Light and shade of 500 W plus solar panels – part III


Reasonable doubts

Every time we write about the launch of one of these supermodules at pv magazine, the number of readers skyrockets.

However, in our round of questions we have found many experts who have told us about numerous disadvantages: some have wanted to do so openly, while others have asked us not to publish their names. We have asked them to clarify their doubts. Their answers were grouped and summarized in an overview of all the collected information. PI Berlin has helped us analyze most of the reported potential issues.

In the case of large modules, the first issue pertains to mechanical properties, which can be condensed into three problems:

Modules with large cells of 182 mm / 210 mm continue to use double glass with a thickness of 2 mm / 2 mm, which means that, although the module is much larger, its rigidity does not increase proportionally, since the glass continues to have the same thickness as that of smaller panels. Specifically, the module has grown from 1970 mm x 998 mm to 23XX mm x 11XXmm, with an increase in length and width of 15% and 10% respectively. Even if the module passes the MLT test (mechanical load test, which is part of the IEC norm), the torsion and bending of the module will be greater than that of smaller modules, thus increasing the risk of cell breakages under operating conditions (and more if they are mounted on trackers and in areas with relevant wind loads).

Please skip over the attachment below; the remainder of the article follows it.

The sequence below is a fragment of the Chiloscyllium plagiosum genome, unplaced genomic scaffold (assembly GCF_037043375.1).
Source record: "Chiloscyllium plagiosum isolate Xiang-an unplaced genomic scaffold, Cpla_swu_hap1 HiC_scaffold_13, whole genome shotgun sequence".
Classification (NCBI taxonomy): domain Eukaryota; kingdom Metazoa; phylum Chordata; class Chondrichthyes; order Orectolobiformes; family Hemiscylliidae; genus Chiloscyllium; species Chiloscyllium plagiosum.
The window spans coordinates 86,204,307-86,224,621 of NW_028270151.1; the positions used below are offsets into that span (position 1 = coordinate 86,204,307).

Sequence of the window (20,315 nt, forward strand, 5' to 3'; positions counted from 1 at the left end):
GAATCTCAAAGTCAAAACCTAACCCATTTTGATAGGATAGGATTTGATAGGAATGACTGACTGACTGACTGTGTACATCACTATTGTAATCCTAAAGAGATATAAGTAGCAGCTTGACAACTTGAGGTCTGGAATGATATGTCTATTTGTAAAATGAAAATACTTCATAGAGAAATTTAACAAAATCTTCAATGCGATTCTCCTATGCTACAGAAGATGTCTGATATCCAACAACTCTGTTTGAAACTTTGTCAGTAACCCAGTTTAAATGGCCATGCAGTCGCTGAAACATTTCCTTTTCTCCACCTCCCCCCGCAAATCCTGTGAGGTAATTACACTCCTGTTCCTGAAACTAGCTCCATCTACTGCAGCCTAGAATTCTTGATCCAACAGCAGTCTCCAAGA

The second problem is related to the headaches that they generate among manufacturers of mounting structures due to static issues. These modules, in fact, are going to suffer much higher wind loads due to their larger surface. If they can already fly from a plant while having smaller dimensions, imagine what can happen with these super modules! This implies that the structural analysis will be more complex with special attention to the clamp that joins the module to the profile of the structure. The ideal at a static level is that the module is as square as possible, as highly stretched geometries, as is the case with these modules, increase the perimeter and complexity of the fastening.

If the structural designer wants to continue providing a safe structure, especially against aeroelastic effects, we may start to see a possible increase in prices, which would eat the supposed reduction of the BOS costs that manufacturers of these high-power modules announced. If the structures are not designed properly because they must be cost-competitive or extra costs to minimize the risk are not considered, then it is very possible that we will begin to see how more and more accidents will be reported due to weak static.

The third problem is logistical and relates to packaging, more expensive insurance due to the increased fragility of the merchandise, more weight of the module and less comfort for installers.

Having seen the mechanical issues, we are going to analyze the electrical part.